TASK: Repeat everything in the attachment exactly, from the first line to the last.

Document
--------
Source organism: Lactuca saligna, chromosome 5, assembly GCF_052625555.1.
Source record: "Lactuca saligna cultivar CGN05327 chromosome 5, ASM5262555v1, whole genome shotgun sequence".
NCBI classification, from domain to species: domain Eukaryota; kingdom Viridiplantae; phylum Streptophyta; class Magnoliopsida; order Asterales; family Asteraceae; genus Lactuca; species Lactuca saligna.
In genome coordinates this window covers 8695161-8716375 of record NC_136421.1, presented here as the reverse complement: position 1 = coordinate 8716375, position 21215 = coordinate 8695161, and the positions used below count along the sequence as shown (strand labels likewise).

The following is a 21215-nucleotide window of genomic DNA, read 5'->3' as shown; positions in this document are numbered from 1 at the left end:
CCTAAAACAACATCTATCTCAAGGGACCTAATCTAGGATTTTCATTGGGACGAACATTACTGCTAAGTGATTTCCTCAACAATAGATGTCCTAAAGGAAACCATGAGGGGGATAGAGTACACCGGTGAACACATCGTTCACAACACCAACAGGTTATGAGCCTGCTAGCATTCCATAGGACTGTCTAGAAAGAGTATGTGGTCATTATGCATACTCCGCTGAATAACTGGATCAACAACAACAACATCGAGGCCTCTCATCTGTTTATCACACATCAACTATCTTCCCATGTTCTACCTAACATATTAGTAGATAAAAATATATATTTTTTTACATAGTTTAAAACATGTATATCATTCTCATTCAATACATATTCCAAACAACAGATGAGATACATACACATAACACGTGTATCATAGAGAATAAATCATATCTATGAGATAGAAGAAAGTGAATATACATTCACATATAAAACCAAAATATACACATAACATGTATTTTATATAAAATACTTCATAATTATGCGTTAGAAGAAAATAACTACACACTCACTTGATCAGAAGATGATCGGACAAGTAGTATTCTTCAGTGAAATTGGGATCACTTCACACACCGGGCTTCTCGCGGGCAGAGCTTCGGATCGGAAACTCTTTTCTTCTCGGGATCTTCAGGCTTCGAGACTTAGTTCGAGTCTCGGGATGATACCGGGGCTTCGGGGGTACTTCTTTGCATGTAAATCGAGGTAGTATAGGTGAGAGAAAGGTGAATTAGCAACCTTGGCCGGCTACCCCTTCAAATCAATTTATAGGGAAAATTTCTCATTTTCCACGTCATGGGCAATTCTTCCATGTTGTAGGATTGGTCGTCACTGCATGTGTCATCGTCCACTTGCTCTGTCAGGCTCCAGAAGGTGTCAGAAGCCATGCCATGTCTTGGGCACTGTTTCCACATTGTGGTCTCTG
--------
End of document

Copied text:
Source organism: Lactuca saligna, chromosome 5, assembly GCF_052625555.1.
Source record: "Lactuca saligna cultivar CGN05327 chromosome 5, ASM5262555v1, whole genome shotgun sequence".
NCBI classification, from domain to species: domain Eukaryota; kingdom Viridiplantae; phylum Streptophyta; class Magnoliopsida; order Asterales; family Asteraceae; genus Lactuca; species Lactuca saligna.
In genome coordinates this window covers 8695161-8716375 of record NC_136421.1, presented here as the reverse complement: position 1 = coordinate 8716375, position 21215 = coordinate 8695161, and the positions used below count along the sequence as shown (strand labels likewise).

The following is a 21215-nucleotide window of genomic DNA, read 5'->3' as shown; positions in this document are numbered from 1 at the left end:
CCTAAAACAACATCTATCTCAAGGGACCTAATCTAGGATTTTCATTGGGACGAACATTACTGCTAAGTGATTTCCTCAACAATAGATGTCCTAAAGGAAACCATGAGGGGGATAGAGTACACCGGTGAACACATCGTTCACAACACCAACAGGTTATGAGCCTGCTAGCATTCCATAGGACTGTCTAGAAAGAGTATGTGGTCATTATGCATACTCCGCTGAATAACTGGATCAACAACAACAACATCGAGGCCTCTCATCTGTTTATCACACATCAACTATCTTCCCATGTTCTACCTAACATATTAGTAGATAAAAATATATATTTTTTTACATAGTTTAAAACATGTATATCATTCTCATTCAATACATATTCCAAACAACAGATGAGATACATACACATAACACGTGTATCATAGAGAATAAATCATATCTATGAGATAGAAGAAAGTGAATATACATTCACATATAAAACCAAAATATACACATAACATGTATTTTATATAAAATACTTCATAATTATGCGTTAGAAGAAAATAACTACACACTCACTTGATCAGAAGATGATCGGACAAGTAGTATTCTTCAGTGAAATTGGGATCACTTCACACACCGGGCTTCTCGCGGGCAGAGCTTCGGATCGGAAACTCTTTTCTTCTCGGGATCTTCAGGCTTCGAGACTTAGTTCGAGTCTCGGGATGATACCGGGGCTTCGGGGGTACTTCTTTGCATGTAAATCGAGGTAGTATAGGTGAGAGAAAGGTGAATTAGCAACCTTGGCCGGCTACCCCTTCAAATCAATTTATAGGGAAAATTTCTCATTTTCCACGTCATGGGCAATTCTTCCATGTTGTAGGATTGGTCGTCACTGCATGTGTCATCGTCCACTTGCTCTGTCAGGCTCCAGAAGGTGTCAGAAGCCATGCCATGTCTTGGGCACTGTTTCCACATTGTGGTCTCTG